Watchdog: In tornado's wake, protect yourself from bad builders' scams
Dallas Area - Two ways to get hurt by tornadoes: First, lose your home. Second, hire the wrong contractor or roofer for repairs.
I know a lot about the latter.
Once upon a time, after a vicious North Texas hailstorm, the first roofer I hired roofed the wrong house — the one behind me. He got confused.
The second roofer I hired filed for bankruptcy and went to prison for theft.
Those are my credentials for hiring the wrong guy after a storm. See? I’m an expert. You learn from my mistakes.
At the risk of sounding like George W. Bush, remember there are good guys and bad guys. The good ones have established companies with a record of happy clients. They’re most often local.
The bad guys? They usually don’t live in North Texas. At this moment, they are already streaming into town from points yonder, Florida, Mississippi, Arizona, in their pickups.
They’ll bunk in cheap motels and start knocking on doors, if any doors are left. They’ll travel the neighborhoods with cellphones (they won’t use a local area code), clipboards and promises at the ready. They may tuck a pencil behind an ear for effect.
They don’t actually own a construction company. They’ll hire workers they don’t know. Or maybe they’ll just pretend to start a job, take money and disappear.
It’s easy to take advantage of a person in their weakest moments.
“I’m in shock.”
Those words came in an email to me moments ago from my friend and reporter colleague Dr. Seema Yasmin. The Dallas Morning News medical writer has given me permission to share the horrible news that her family lost their Rowlett home in the Saturday night storm.
A few months ago, I invited her husband, Emmanuel, to attend a training lesson I did at the Rockwall County Library. I showed how to hire a roofer and a contractor for a situation like this. I’m glad Emmanuel was there.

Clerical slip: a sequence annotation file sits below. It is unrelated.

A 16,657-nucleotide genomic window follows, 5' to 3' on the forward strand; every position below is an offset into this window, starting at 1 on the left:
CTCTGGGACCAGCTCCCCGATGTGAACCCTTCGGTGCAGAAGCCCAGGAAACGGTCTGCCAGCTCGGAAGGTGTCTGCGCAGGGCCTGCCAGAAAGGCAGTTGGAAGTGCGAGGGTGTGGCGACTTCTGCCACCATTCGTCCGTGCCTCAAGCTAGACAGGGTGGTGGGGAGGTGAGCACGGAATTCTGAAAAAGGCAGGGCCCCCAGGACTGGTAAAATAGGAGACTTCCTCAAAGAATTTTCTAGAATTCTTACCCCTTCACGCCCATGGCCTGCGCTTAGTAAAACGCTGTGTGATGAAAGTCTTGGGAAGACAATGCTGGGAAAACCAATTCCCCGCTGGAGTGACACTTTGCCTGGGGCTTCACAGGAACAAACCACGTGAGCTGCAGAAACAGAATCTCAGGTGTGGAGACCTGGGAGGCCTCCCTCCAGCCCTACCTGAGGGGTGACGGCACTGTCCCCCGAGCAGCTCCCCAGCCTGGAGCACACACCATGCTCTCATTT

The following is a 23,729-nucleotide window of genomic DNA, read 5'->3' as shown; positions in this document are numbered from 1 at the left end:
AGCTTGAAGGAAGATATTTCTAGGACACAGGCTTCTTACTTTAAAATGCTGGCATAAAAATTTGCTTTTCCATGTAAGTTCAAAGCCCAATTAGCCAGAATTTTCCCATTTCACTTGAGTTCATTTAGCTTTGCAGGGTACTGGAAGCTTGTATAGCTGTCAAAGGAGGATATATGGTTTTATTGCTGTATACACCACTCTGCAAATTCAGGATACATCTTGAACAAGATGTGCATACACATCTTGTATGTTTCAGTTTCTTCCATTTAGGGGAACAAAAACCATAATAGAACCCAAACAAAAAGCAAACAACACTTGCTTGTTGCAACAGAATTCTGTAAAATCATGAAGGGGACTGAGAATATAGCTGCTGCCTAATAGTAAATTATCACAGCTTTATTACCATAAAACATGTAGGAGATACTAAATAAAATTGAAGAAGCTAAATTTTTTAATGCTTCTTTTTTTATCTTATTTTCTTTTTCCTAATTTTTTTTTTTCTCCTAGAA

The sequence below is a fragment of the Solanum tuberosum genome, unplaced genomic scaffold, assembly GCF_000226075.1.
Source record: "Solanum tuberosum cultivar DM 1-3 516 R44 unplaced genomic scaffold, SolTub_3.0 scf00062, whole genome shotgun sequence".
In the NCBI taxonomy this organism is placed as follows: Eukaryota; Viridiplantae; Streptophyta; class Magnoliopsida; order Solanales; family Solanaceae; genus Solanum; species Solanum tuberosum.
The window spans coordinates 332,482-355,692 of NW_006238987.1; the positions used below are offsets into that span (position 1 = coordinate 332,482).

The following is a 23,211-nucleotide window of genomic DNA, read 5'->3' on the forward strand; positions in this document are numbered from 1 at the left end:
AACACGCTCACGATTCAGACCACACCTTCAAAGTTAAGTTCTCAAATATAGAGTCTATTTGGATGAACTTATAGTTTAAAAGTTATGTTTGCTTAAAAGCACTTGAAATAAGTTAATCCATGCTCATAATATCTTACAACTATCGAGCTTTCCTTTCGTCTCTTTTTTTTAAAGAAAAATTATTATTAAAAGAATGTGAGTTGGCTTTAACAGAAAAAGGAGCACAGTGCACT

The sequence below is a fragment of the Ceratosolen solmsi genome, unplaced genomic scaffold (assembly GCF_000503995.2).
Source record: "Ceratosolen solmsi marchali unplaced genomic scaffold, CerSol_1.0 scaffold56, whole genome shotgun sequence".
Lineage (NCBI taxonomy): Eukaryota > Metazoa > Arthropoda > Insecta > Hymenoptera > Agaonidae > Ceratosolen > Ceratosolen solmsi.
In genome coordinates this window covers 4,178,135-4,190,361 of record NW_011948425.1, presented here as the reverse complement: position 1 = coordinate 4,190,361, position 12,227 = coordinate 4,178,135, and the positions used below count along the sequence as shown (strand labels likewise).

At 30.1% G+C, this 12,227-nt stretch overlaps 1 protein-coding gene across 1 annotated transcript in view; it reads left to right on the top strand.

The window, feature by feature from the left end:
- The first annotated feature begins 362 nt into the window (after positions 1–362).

Eventually, for him and Seema and thousands of other neighbors in similar situations, the shock will wear off. I hope my training kicks in.
After my own fiasco, I created a checklist to help find a reliable, honest contractor.
Let me share it.
Background check. Tell prospective hires that you will be checking on them. Get full name, address, phone, email and date of birth. If they decline, you save yourself a lot of trouble.
I use a website such as publicdata.com to check a person’s record. Ex-con? Sex offender?
Search. Check individual and company names in a search engine with the words “rip-off” and “scam” to see if others have complained.
Permits. Find out if a company works in the area. Which area cities? Call the permit department at city hall and ask if the company follows the rules and pulls permits before doing a job.
Membership. Is the roofer a member of the North Texas Roofing Contractors Association? Check www.ntrca.com. Is the company a member of the BBB?
References and bids. Get references from previous clients. Get several bids and estimates. You’ll be amazed at the gap between highest and lowest. Figure out why one is low and the other is high.
Slick PR. Don’t fall for a fancy website. Does the company have a physical address?
Bills paid? Ask who is their supplier? Call the business and ask if the contractor pays his bills on time.
Payments. Never pay insurance money up front. Consider giving only a portion after the job is under way. Pay the rest upon completion. Crooks hate that.
Oh, and if you have a problem with an insurance company, file a complaint with the Texas Department of Insurance online.
These do-it-your-self tips are especially important because Texas doesn’t require residential contractors to get a license.
Louisiana, which, unfortunately for them, has greater experience with criminal contractors after storms, does require a license to avoid these fly-by-nighters.
This is the worst time to take advantage of somebody. If you know someone who is facing a big cleanup, please share this with them. Remind them they are not powerless. They can’t afford to be.
Source: Dallas Morning News